A historic date: Cross-Party Consensus on Employment Tribunal Fees

“I’m a big fan of John Maynard Keynes,” said David Cameron at his surprise announcement about Employment Tribunal Reforms with Nick Clegg, Ed Miliband and Nigel Farage. He said ‘When the facts change, I change my mind. What do you do, sir?’ It’s clear that our policy on Employment Tribunal Fees was a bit of a wrong turn. We all thought there’d be a modest decrease in claims, mostly the weak or vexatious ones, and hard working people who had decent claims would be perfectly happy to rummage down the back of the sofa for £1,200, or borrow from relatives, or maybe do a little part-time prostitution or drug-dealing. But once my advisers showed me the Dunstan Graph I realised we’d got it wrong.”

“Now, I know we’re going into an election, but not everything has to be party political. We’re all on the side of hard working families and we all think that British Business deserves a level playing field where good employers don’t have to worry about unfair competition from rogue businesses who are breaking the law. None of us are in favour of people who break the law (unless they’re our mates, and very wealthy).”

“That’s why I’m delighted to announce that, whatever party wins the election, we intend to repeal Employment Tribunal Fees immediately. It’s just the right thing to do.”

Ed Miliband agreed: “The Labour Party was founded to represent workers, and we’re true to our roots. That’s why we’re determined to make sure workers can access their rights. Tribunal fees prevent people getting access to justice so they’ve got to go. Frankly, the worst possible thing for us to do at the moment would be to focus on meaningless changes to the law that can’t be practically enforced, glib soundbites or hate-mongering against the powerless. There’s a crisis here and it would be real betrayal of the Labour Movement for us to fail to meet it head on.”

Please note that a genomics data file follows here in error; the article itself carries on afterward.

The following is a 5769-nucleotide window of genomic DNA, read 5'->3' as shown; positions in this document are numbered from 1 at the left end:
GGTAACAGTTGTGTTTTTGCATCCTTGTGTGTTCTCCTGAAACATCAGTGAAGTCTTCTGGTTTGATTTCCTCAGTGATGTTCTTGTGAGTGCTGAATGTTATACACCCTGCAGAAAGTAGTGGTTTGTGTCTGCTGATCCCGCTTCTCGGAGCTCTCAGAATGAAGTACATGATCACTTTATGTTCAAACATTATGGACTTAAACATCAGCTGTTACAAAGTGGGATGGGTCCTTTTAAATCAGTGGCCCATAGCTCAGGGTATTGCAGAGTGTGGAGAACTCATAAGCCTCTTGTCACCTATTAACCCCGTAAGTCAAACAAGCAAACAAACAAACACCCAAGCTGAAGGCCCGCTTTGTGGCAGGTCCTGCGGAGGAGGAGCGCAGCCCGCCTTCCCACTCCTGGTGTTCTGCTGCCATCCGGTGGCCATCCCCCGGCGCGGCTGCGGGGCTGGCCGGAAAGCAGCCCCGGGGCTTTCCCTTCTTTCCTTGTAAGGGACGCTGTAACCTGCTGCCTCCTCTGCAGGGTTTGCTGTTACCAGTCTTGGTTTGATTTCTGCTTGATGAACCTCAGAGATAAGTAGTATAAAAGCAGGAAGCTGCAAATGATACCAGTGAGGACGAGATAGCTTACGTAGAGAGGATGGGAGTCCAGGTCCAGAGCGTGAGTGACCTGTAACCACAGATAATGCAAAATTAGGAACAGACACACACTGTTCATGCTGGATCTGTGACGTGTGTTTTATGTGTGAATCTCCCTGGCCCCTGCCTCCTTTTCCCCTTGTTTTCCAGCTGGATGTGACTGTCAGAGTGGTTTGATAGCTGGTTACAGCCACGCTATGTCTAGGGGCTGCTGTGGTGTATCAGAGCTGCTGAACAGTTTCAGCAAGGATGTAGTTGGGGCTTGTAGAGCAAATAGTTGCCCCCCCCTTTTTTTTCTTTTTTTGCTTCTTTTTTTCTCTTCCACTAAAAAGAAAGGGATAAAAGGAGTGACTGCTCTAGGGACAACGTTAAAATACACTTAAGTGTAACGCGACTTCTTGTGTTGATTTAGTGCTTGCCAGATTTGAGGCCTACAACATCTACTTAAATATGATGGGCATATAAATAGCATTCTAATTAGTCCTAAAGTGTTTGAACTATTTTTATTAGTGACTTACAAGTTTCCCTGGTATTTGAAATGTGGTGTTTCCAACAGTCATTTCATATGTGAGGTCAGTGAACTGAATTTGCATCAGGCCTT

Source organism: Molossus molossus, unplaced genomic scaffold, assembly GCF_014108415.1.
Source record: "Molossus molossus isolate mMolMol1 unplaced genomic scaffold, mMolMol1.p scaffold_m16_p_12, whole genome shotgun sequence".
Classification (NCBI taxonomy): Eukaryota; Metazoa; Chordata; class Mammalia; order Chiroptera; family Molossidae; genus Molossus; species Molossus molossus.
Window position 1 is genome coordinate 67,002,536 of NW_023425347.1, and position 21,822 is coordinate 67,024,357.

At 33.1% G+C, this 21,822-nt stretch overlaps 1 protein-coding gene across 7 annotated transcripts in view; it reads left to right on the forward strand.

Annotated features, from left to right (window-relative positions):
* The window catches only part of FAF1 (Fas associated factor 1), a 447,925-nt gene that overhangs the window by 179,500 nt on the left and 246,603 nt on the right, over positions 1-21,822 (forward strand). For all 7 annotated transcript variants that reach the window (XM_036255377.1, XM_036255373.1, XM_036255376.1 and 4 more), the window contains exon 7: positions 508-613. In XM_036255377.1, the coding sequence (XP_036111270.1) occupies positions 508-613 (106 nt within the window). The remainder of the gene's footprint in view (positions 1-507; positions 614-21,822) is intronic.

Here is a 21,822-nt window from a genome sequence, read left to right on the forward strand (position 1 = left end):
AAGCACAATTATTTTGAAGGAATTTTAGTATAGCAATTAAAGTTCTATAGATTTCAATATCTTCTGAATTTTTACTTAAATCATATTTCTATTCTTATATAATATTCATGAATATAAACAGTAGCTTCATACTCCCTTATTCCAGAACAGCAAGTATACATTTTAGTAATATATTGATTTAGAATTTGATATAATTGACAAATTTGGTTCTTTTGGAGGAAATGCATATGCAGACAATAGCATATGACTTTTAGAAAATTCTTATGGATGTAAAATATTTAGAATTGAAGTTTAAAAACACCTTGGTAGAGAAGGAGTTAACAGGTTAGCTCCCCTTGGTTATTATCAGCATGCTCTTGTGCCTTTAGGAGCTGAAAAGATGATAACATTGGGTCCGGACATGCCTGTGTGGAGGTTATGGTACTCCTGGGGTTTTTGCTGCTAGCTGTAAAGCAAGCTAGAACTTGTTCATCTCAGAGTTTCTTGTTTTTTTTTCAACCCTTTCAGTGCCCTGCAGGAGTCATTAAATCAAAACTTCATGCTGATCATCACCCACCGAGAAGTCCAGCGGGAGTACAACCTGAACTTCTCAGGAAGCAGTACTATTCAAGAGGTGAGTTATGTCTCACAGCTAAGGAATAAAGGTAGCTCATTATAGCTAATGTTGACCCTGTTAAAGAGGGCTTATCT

Nick Clegg, answering questions about the previously mooted review of Employment Tribunals answered impatiently, “You need a review when it’s not clear what’s going, on or you’re not sure what to do about it. This isn’t like that. We introduced fees, and claims fell off a cliff. I don’t think anyone who knows anything about the situation thinks there’s any other reason for the decline in cases. We got it wrong, but we’re going to fix it.” Asked whether it was possible that ACAS Early Conciliation had anything to do with the decline in case numbers, he refused to answer, saying ‘I’m going to assume that’s a joke. Have you looked at the statistics?’

Nigel Farage said, “UKIP supports this reform. The working man needs access to employment tribunals, in particular to combat the terrible social problem that is discrimination against white middle-aged men who like beer. That’s Intersectionality.”

David Cameron had the last word: “This announcement is about the Employment Tribunal Fees specifically. But, to be totally honest with you, I’m worried about what’s been going on in the Ministry of Justice for this to have gone uncorrected. I’ll be checking that we haven’t done anything else that might have caused serious damage to access to justice.”

6 Replies to “A historic date: Cross-Party Consensus on Employment Tribunal Fees”

  1. It’s a sad day when the joke is that our politicians will act with decency, good sense and will do the right thing! Even more sad that my first reaction was that they would never do something like that, followed by checking the date.

  2. At the risk of quoting Van Morrison on an employment law blog, have I told you guys lately that I love you?
    The satirical piece (that nearly made me fall off my chair when I read the title – I forgot it was April 1st) is not only mildly amusing (hey, you’re lawyers, I’m not going to let you get too swell headed) was also very, very timely and like all good satire in possession of a compelling argument. I rule in your favour!

  3. Just to say ‘thank you’ to everyone who commented above. Glad you enjoyed it. Let’s hope next year’s is harder to write!

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